The Handbook
The Handbook

Once again the hospitality industry is looking like it’s about to be called on to go above and beyond, this time to help the NHS as the service discharges record numbers of patients to free up space for the critically ill as the COVID crisis reaches its latest peak.

Under plans devised by Health Secretary Matt Hancock hotels will provide a vital overspill facility to hospitals as patients who are not life-and-death ill are discharged en-masse to prevent the NHS from collapsing under the pressure. Kings College Hospital in Camberwell has already trialled this, by passing homeless Covid-positive patients to the London Hotel Group’s Best Western hotel in Croydon, and the scheme looks set for a widespread roll-out.

The scheme makes sense, hotels across the country are lying empty and have a great infrastructure in place for looking after the bed bound, with private rooms and catering facilities on-hand.

And while there are clearly some health risks to being apart from immediate emergency care, hospital beds are at such a premium that this form of rationing will no doubt be preferable to the alternative – the NHS being overwhelmed and imploding as happened in Italy during the first wave of coronavirus.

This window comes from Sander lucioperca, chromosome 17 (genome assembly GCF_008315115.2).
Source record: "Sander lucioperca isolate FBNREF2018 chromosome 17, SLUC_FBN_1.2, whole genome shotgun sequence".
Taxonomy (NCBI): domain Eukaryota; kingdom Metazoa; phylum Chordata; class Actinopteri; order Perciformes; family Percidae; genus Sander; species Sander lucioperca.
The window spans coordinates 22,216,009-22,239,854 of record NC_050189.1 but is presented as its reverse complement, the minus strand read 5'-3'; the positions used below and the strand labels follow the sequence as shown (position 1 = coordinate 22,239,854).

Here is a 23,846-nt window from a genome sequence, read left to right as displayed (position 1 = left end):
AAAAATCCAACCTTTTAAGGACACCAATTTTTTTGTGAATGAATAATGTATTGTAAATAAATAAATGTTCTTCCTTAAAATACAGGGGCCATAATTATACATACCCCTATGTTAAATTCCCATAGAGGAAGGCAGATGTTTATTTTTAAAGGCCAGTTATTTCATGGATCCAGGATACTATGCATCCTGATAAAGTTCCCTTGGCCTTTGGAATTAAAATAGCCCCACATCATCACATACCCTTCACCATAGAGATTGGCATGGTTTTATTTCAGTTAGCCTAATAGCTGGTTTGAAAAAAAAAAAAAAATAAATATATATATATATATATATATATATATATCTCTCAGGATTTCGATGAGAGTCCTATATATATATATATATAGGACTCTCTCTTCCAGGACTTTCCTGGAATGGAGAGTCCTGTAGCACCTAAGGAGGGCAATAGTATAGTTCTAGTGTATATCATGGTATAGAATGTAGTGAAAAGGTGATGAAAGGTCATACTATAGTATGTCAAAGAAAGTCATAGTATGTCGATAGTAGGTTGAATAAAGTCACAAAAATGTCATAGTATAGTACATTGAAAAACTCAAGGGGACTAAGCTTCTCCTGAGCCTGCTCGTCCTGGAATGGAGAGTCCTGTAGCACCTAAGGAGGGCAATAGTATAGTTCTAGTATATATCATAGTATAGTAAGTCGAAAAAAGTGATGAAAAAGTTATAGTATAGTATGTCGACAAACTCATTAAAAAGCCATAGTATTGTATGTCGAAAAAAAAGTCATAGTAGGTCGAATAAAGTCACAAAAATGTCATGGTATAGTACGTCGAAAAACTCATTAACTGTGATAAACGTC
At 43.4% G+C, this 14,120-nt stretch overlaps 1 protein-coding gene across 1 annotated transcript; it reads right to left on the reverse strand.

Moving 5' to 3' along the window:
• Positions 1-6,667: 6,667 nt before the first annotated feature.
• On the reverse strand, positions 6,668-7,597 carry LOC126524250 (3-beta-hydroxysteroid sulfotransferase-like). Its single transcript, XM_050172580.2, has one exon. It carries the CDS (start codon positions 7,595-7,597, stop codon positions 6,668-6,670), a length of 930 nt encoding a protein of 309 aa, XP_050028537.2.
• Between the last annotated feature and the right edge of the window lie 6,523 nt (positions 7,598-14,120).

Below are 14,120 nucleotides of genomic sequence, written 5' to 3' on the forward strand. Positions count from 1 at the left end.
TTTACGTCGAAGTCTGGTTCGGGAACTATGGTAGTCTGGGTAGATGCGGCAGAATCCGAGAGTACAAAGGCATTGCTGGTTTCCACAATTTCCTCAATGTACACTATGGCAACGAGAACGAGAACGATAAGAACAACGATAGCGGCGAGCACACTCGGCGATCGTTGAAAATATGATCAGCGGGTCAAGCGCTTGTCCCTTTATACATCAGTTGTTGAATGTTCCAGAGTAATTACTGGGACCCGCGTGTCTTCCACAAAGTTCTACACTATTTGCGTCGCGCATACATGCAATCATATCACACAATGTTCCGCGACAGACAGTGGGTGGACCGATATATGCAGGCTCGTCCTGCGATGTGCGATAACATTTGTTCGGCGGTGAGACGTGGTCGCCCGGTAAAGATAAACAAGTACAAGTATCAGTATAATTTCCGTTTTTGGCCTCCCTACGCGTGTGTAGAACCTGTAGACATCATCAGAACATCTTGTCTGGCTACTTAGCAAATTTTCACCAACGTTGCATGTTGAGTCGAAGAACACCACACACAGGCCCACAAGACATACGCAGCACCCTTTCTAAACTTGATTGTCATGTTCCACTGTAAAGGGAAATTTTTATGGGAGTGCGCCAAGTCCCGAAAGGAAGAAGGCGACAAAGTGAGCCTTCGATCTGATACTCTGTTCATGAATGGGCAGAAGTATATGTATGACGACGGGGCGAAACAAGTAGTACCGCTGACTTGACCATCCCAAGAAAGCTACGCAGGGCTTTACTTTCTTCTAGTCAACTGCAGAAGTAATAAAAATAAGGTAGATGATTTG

The London Hotel Group (LHG), which includes Best Western and Ibis Styles among its brands, has now in talks with 20 NHS trusts across the country  reckons it can provide 5,000 beds, 1,500 of them in London.

LHG’s chief executive, Meher Nawab, has said “We will be looking to roll this solution out across our hotels to provide hospitals with a lifeline at this critical time” while another spokesman for the group has explained “The patient group the NHS is seeking to accommodate at this stage are recovered or recovering from Covid and who are medically fit for discharge, and thus do not require specialist medical supervision or specialist care, but can’t yet return home. This frees up NHS bedspace and capacity and is relatively easy for hotels to accommodate.”

Patients will be cared for by volunteers from the likes of The British Red Cross and St John Ambulance as well as the army and any NHS staff who are available (which presumably will be few if any).

Which isn’t exactly the start to 2021 that the hotel industry was hoping for, but as ever hospitality has been there for the nation when it was called on. From using kitchens for NHS workers and covid volunteers to giving temporary homes to the homeless to offering up their facilities as vaccination centres, hospitality has always been keen to step up and help.

Let’s hope the government remembers that in the future!

As ever hospitality has been there for the nation when it was called on...


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